Cooking with hot sauces

Discussion in 'Food and nutrition' started by Alan, Jan 30, 2004.

  1. Alan

    Alan Guest

    I love cooking with hot peppers (cayennes and habaneros) and have been wondering about the
    hot sauces.

    I tried hot wings with a "kamikaze sauce" at one restaurant and after about five, I could feel my
    stomach muscles violently churning and could eat no more - I felt like I wanted to throw up. It
    wasn't the cayenne peppers in it that bothered me, I've eaten much hotter (wings breaded and
    sprinkled very generously with cayenne or habanero then baked), it was just the sauce had so much
    vinegar in it that it was like drinking gasoline.

    I have noticed that vinegar seems to be a staple in these sauces and what I am wondering is, if I
    mix the hot sauce into my food (say ground beef) or marinate the wings or steaks in it BEFORE I cook
    them rather than putting it on after they are cooked, will the heat of cooking remove the vile
    vinegar taste? To me, the food should produce a warming (or fire) in the mouth not giving one the
    feeling one wants to vomit.

    Alan
     
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  2. On Fri, 30 Jan 2004 13:48:19 -0500, "Alan" <[email protected]> wrote:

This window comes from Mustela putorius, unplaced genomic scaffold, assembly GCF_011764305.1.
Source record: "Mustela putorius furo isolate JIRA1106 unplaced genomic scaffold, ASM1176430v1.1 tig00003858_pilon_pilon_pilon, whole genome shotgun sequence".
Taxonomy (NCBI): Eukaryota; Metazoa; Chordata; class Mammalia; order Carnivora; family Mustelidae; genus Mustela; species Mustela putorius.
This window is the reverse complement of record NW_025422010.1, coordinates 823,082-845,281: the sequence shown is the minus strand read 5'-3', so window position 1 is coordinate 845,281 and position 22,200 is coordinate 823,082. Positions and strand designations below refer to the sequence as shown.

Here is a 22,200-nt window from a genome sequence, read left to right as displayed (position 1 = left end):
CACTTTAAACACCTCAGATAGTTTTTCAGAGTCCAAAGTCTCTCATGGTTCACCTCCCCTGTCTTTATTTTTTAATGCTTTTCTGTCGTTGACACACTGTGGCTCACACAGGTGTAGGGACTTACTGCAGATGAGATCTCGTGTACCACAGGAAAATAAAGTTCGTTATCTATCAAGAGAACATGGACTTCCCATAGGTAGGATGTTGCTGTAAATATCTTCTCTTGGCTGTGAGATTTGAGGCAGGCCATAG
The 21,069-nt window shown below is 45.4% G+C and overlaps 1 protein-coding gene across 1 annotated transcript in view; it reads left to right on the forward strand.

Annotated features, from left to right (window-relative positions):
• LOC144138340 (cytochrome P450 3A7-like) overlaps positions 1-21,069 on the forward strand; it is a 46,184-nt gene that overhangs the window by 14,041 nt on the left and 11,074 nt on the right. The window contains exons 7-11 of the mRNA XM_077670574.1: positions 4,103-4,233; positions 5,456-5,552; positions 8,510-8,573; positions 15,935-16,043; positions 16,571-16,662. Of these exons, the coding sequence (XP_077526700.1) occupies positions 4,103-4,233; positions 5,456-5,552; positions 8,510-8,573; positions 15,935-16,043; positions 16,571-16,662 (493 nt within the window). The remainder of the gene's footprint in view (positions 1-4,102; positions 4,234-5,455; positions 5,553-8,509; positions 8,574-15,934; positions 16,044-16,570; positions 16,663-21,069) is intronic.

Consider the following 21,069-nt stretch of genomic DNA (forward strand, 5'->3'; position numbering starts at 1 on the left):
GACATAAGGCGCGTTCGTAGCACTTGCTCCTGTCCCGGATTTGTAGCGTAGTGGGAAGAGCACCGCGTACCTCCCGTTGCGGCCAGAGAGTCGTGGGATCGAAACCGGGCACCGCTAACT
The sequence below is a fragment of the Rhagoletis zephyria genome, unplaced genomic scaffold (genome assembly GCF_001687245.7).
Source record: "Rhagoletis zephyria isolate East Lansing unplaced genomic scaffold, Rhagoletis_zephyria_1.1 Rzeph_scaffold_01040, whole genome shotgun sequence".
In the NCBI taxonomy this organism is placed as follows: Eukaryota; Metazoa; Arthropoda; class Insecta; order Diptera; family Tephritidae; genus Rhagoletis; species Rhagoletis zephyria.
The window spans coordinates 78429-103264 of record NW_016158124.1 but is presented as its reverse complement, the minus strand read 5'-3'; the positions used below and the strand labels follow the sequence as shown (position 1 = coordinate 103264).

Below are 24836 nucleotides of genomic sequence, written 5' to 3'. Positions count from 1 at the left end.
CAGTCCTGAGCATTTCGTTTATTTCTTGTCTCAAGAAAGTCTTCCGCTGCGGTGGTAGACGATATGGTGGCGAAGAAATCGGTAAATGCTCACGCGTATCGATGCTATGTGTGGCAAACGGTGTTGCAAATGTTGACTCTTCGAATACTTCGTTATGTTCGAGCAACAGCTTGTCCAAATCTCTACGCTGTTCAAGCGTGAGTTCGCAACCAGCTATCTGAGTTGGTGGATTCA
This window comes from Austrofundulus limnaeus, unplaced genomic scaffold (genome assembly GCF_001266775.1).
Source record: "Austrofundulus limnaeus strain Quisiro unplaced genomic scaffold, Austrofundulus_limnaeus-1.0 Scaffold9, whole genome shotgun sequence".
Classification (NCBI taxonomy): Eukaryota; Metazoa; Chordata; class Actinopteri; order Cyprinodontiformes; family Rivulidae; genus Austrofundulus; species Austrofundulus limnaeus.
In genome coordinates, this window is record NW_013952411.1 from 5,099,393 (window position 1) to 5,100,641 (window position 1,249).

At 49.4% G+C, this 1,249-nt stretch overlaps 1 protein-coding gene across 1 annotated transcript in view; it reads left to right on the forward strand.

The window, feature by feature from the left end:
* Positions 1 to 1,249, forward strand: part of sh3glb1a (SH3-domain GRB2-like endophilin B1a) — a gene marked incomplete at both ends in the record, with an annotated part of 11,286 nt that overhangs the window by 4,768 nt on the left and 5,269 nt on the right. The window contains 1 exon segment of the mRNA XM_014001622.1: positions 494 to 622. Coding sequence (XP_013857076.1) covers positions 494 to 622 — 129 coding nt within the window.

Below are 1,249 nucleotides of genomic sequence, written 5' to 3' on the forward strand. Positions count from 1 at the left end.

>I have noticed that vinegar seems to be a staple in these sauces and what I am wondering is, if I
    >mix the hot sauce into my food (say ground beef) or marinate the wings or steaks in it BEFORE I
    >cook them rather than putting it on after they are cooked, will the heat of cooking remove the vile
    >vinegar taste? To me, the food should produce a warming (or fire) in the mouth not giving one the
    >feeling one wants to vomit.

    Some vinegar will evaporate, but if you don't like the taste of vinegar, stop using sauces that have
    it as a primary ingredient. Use ground, dried peppers. Penzey's has a wide variety and you can add
    them to dishes with impunity. If you need it liquid, then make your own sauce out of it without
    vinegar. :)

    --
    Siobhan Perricone
    The actions taken by the New Hampshire Episcopalians are an affront to
    Christians everywhere. I am just thankful that the church's founder, Henry
    VIII, and his wife Catherine of Aragon, his wife Anne Boleyn, his wife Jane
    Seymour, his wife Anne of Cleves, his wife Catherine Howard and his wife
    Catherine Parr are no longer here to suffer through this assault on our
    "traditional Christian marriage."
    - Owen Keavney
     
  3. Steve Wertz

    Steve Wertz Guest

    On Fri, 30 Jan 2004 13:48:19 -0500, "Alan" <[email protected]> wrote:

    >I have noticed that vinegar seems to be a staple in these sauces and what I am wondering is, if I
    >mix the hot sauce into my food (say ground beef) or marinate the wings or steaks in it BEFORE I
    >cook them rather than putting it on after they are cooked, will the heat of cooking remove the vile
    >vinegar taste? To me, the food should produce a warming (or fire) in the mouth not giving one the
    >feeling one wants to vomit.